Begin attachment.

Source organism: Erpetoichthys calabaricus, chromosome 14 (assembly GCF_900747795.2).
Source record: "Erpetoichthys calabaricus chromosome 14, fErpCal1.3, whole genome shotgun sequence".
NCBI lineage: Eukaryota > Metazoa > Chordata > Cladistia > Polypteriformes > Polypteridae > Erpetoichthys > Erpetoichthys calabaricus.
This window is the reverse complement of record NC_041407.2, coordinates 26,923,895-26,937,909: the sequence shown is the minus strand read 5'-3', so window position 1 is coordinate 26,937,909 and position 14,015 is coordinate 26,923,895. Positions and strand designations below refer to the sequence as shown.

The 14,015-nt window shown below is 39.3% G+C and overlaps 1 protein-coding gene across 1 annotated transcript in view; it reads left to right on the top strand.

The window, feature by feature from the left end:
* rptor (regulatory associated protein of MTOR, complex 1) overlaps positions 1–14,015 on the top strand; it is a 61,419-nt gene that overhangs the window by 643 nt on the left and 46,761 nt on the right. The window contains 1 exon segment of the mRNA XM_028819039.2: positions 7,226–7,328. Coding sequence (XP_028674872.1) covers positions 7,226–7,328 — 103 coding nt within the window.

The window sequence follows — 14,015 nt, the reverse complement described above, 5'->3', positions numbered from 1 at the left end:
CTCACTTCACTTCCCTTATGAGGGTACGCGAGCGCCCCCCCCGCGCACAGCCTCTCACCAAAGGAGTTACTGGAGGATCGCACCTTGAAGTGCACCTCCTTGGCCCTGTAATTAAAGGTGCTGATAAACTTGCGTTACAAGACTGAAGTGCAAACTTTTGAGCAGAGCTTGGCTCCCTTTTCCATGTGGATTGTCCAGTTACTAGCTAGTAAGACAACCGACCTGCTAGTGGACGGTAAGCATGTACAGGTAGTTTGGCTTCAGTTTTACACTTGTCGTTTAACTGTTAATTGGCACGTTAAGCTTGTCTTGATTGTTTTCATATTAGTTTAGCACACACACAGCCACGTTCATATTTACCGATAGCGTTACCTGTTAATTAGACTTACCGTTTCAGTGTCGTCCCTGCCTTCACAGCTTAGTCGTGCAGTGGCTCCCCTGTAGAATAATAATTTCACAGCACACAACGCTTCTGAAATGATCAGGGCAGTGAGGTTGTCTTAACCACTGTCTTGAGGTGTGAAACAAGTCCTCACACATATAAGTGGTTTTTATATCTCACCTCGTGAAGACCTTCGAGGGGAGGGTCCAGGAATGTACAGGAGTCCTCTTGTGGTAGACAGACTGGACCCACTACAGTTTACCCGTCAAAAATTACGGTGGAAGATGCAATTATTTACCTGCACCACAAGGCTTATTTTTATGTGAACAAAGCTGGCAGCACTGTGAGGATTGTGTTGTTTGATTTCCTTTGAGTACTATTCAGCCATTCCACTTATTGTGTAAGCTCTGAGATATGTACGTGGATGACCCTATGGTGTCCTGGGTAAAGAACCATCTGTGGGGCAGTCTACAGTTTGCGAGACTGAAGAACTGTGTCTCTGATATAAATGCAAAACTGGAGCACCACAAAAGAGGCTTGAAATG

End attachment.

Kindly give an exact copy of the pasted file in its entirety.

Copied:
Source organism: Erpetoichthys calabaricus, chromosome 14 (assembly GCF_900747795.2).
Source record: "Erpetoichthys calabaricus chromosome 14, fErpCal1.3, whole genome shotgun sequence".
NCBI lineage: Eukaryota > Metazoa > Chordata > Cladistia > Polypteriformes > Polypteridae > Erpetoichthys > Erpetoichthys calabaricus.
This window is the reverse complement of record NC_041407.2, coordinates 26,923,895-26,937,909: the sequence shown is the minus strand read 5'-3', so window position 1 is coordinate 26,937,909 and position 14,015 is coordinate 26,923,895. Positions and strand designations below refer to the sequence as shown.

The 14,015-nt window shown below is 39.3% G+C and overlaps 1 protein-coding gene across 1 annotated transcript in view; it reads left to right on the top strand.

The window, feature by feature from the left end:
* rptor (regulatory associated protein of MTOR, complex 1) overlaps positions 1–14,015 on the top strand; it is a 61,419-nt gene that overhangs the window by 643 nt on the left and 46,761 nt on the right. The window contains 1 exon segment of the mRNA XM_028819039.2: positions 7,226–7,328. Coding sequence (XP_028674872.1) covers positions 7,226–7,328 — 103 coding nt within the window.

The window sequence follows — 14,015 nt, the reverse complement described above, 5'->3', positions numbered from 1 at the left end:
CTCACTTCACTTCCCTTATGAGGGTACGCGAGCGCCCCCCCCGCGCACAGCCTCTCACCAAAGGAGTTACTGGAGGATCGCACCTTGAAGTGCACCTCCTTGGCCCTGTAATTAAAGGTGCTGATAAACTTGCGTTACAAGACTGAAGTGCAAACTTTTGAGCAGAGCTTGGCTCCCTTTTCCATGTGGATTGTCCAGTTACTAGCTAGTAAGACAACCGACCTGCTAGTGGACGGTAAGCATGTACAGGTAGTTTGGCTTCAGTTTTACACTTGTCGTTTAACTGTTAATTGGCACGTTAAGCTTGTCTTGATTGTTTTCATATTAGTTTAGCACACACACAGCCACGTTCATATTTACCGATAGCGTTACCTGTTAATTAGACTTACCGTTTCAGTGTCGTCCCTGCCTTCACAGCTTAGTCGTGCAGTGGCTCCCCTGTAGAATAATAATTTCACAGCACACAACGCTTCTGAAATGATCAGGGCAGTGAGGTTGTCTTAACCACTGTCTTGAGGTGTGAAACAAGTCCTCACACATATAAGTGGTTTTTATATCTCACCTCGTGAAGACCTTCGAGGGGAGGGTCCAGGAATGTACAGGAGTCCTCTTGTGGTAGACAGACTGGACCCACTACAGTTTACCCGTCAAAAATTACGGTGGAAGATGCAATTATTTACCTGCACCACAAGGCTTATTTTTATGTGAACAAAGCTGGCAGCACTGTGAGGATTGTGTTGTTTGATTTCCTTTGAGTACTATTCAGCCATTCCACTTATTGTGTAAGCTCTGAGATATGTACGTGGATGACCCTATGGTGTCCTGGGTAAAGAACCATCTGTGGGGCAGTCTACAGTTTGCGAGACTGAAGAACTGTGTCTCTGATATAAATGCAAAACTGGAGCACCACAAAAGAGGCTTGAAATG